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Offline Saraband

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Re: Do you avoid 'YA'? What does it mean?
« Reply #3 on: July 09, 2014, 06:50:03 PM »
I never grasped a clear definition of YA. To me, it generally implies the nonexistence of mature language and/or sex. But it is so vague, it actually tells very little about a book.
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Offline Phil Norris

Re: Do you avoid 'YA'? What does it mean?
« Reply #4 on: July 09, 2014, 07:16:28 PM »
I will admit that I used to see YA and think "yeah kids book" and avoid it - snob right?

But then last year I read Under The Empyrean Sky by Chuck Wendig - because, Chuck Wendig! - and realized that perhaps my misguided assumption was just that, an assumption that was totally misguided.

Then Joe Abercrombie started blogging about his new YA trilogy, and after reading half of Half A King in 3 days my mind has well and truely been changed and I will be more prepared to give YA a chance.

I'm not saying I going out tomorrow and buying the Twilight series because I've seen one of the films and I'll be honest that kind of story does not interest me. On the other hand I do intend reading the Hunger Games books and even though I've seen all the films I will one day read the Potter books.

YA is aimed at younger readers but that doesn't mean the books are childrens books, there is a whole difference between those two genres.
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Offline AzWingsFan

Re: Do you avoid 'YA'? What does it mean?
« Reply #5 on: July 09, 2014, 09:10:55 PM »
I tend to stay away from "YA" mostly because all you see is those repeat of repeat series. All have similar covers/plots. The vampire fad, witches...etc.. Although I will read Half a King and the Hunger Games trilogy. Harry Potter was way too childish for me.
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Offline Mark Lawrence

Re: Do you avoid 'YA'? What does it mean?
« Reply #6 on: July 09, 2014, 09:20:23 PM »
Just like 'grimdark', YA seems to be a word without a commonly accepted definition.

The things _I_ call YA are books written for Young Adults.

I avoid YA on the basis that much of it fits my definition.

My concern is that I may end up investing my time in a work that doesn't speak to its readers as if they had full experience of life. This may involve simplification, it may involved focusing over-much on things of primary importance to teenagers but less important to adults, it may mean leaving unused parts of the palette of a writer that are important to me.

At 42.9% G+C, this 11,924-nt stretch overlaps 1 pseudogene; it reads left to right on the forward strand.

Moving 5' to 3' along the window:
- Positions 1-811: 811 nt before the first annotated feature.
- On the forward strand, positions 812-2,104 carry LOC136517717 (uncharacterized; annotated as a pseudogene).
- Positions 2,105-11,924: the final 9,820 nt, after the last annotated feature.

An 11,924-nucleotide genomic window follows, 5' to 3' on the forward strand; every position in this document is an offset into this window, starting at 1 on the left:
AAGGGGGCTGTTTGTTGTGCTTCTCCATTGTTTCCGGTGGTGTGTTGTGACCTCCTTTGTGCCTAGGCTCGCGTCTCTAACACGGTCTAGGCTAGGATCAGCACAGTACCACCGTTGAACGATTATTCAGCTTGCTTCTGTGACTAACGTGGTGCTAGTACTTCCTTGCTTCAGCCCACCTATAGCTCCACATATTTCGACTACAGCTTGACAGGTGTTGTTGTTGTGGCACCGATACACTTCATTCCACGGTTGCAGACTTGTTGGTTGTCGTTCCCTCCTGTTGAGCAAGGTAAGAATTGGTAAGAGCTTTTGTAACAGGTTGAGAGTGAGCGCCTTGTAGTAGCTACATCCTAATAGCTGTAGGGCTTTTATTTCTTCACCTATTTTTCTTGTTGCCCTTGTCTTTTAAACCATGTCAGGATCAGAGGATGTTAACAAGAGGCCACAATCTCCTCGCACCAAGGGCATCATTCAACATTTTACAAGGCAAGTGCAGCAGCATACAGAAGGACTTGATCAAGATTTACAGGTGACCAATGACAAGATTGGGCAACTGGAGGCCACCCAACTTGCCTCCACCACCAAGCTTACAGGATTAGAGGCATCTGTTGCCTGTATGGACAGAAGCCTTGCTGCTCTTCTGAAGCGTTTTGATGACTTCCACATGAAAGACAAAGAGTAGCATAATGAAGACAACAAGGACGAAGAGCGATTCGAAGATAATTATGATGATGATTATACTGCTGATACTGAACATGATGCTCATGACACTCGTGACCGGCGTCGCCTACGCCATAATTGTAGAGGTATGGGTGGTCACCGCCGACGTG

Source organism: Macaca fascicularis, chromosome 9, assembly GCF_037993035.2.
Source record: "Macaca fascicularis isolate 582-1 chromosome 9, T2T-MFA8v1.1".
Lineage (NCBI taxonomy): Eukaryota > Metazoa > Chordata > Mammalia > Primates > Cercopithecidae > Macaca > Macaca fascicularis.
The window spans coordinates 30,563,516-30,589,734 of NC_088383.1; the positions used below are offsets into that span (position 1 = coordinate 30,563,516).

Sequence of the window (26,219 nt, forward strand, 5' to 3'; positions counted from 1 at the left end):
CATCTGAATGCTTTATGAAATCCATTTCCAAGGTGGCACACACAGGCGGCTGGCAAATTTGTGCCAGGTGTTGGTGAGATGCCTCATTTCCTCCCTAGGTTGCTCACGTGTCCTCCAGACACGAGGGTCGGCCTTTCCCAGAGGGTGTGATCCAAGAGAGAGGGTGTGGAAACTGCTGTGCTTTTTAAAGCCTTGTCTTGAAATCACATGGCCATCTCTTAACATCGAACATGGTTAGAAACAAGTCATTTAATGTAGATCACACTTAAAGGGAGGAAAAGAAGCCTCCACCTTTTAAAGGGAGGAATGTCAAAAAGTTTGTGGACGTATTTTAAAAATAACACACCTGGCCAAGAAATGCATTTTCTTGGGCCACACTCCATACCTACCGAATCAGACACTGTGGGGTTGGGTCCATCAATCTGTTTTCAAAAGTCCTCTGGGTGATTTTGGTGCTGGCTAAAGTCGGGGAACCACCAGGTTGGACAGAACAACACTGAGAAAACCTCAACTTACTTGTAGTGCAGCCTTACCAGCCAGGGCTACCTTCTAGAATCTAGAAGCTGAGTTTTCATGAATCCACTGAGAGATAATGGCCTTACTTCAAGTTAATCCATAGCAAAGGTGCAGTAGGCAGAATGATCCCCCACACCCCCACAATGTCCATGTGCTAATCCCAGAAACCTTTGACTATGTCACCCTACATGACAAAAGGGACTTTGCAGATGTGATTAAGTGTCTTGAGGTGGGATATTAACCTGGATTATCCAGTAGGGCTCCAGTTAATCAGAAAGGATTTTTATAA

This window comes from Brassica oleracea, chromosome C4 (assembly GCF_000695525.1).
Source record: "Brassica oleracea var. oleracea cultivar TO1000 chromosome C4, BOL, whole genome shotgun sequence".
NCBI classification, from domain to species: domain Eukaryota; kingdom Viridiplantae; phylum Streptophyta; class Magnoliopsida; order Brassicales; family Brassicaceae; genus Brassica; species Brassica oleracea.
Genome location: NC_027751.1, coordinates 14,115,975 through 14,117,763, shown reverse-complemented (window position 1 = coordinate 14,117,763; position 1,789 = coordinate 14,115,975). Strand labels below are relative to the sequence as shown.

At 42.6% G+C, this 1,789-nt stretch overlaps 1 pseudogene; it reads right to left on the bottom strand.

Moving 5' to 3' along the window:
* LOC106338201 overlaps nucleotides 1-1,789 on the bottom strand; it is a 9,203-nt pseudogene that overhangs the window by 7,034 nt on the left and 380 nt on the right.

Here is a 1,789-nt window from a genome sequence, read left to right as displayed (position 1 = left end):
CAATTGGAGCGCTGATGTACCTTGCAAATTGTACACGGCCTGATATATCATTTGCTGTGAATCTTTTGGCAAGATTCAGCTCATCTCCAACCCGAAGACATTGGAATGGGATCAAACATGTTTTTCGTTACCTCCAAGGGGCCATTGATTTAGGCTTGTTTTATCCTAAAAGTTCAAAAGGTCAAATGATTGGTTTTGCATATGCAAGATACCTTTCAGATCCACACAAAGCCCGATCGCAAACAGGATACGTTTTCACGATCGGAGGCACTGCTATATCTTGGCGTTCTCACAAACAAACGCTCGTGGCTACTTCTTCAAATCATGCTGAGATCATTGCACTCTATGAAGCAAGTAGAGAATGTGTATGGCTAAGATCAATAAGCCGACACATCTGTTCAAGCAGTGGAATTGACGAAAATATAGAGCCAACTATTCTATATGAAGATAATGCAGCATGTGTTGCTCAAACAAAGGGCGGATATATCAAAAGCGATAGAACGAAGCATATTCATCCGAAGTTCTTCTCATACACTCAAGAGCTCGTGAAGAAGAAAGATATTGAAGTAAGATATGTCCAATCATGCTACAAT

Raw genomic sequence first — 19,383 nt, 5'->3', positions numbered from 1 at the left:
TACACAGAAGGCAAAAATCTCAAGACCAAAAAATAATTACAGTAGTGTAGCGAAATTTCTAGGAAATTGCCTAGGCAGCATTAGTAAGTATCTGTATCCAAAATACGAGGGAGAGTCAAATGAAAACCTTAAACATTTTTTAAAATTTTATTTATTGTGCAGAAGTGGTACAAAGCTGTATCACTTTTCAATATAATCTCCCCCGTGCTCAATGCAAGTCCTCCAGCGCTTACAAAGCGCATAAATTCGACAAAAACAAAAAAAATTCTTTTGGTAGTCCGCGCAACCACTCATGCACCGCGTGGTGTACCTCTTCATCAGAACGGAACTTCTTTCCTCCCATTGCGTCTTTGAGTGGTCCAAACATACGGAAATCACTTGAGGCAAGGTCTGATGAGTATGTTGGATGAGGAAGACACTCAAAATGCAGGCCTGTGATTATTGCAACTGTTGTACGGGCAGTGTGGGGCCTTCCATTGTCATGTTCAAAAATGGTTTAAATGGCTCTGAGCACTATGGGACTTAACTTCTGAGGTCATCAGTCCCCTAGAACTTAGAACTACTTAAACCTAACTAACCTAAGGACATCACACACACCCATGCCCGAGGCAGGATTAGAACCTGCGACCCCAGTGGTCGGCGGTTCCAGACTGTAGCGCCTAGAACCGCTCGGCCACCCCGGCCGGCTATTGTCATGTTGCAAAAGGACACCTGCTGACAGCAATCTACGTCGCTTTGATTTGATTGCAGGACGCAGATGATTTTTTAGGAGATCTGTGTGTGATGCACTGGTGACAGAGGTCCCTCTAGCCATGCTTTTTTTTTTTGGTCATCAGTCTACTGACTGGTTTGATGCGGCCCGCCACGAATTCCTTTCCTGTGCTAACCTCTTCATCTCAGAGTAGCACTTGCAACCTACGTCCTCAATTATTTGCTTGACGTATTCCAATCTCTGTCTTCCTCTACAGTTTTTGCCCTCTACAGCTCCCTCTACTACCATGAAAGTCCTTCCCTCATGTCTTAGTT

There is common experience that a writer can draw on that is common to adults but not to YA. We will very likely have loved and lost and looked back at that through the lens of years, we may well have married, had children, know those bonds and how they feel and change over decades rather than in the hormone heat. We have watched people grow old. We have seen the world change and change and yet stay the same. I want writing that speaks to that, that assumes I understand and pulls no punches. That's why the only time I read YA is when reading it to my daughter.

I realize that YA is a broad church and there may be YA books that I would enjoy. However, non-YA is even broader and I feel I can easily find what I want there without risking my very limited time in less certain waters.
« Last Edit: July 10, 2014, 08:54:02 AM by Mark Lawrence »

Offline Fellshot

Re: Do you avoid 'YA'? What does it mean?
« Reply #7 on: July 09, 2014, 10:39:00 PM »
No, I don't avoid books that might be interesting because someone else decided I'm not their target audience. It just means I might interpret the material differently from the target demographic. Some people write to that demographic, some don't worry about it. Either is fine.

There are lots of reasons to read a book in the first place too. I have friends who teach who have read all of the Twilight books, not so much for enjoyment, but because they noticed their students reading them and decided to see what the fuss was about. It can't be uncommon for books in a house to get read by everyone in that house regardless of age, especially if there are younger people there (if only for the parents to keep up on what media their kids are consuming).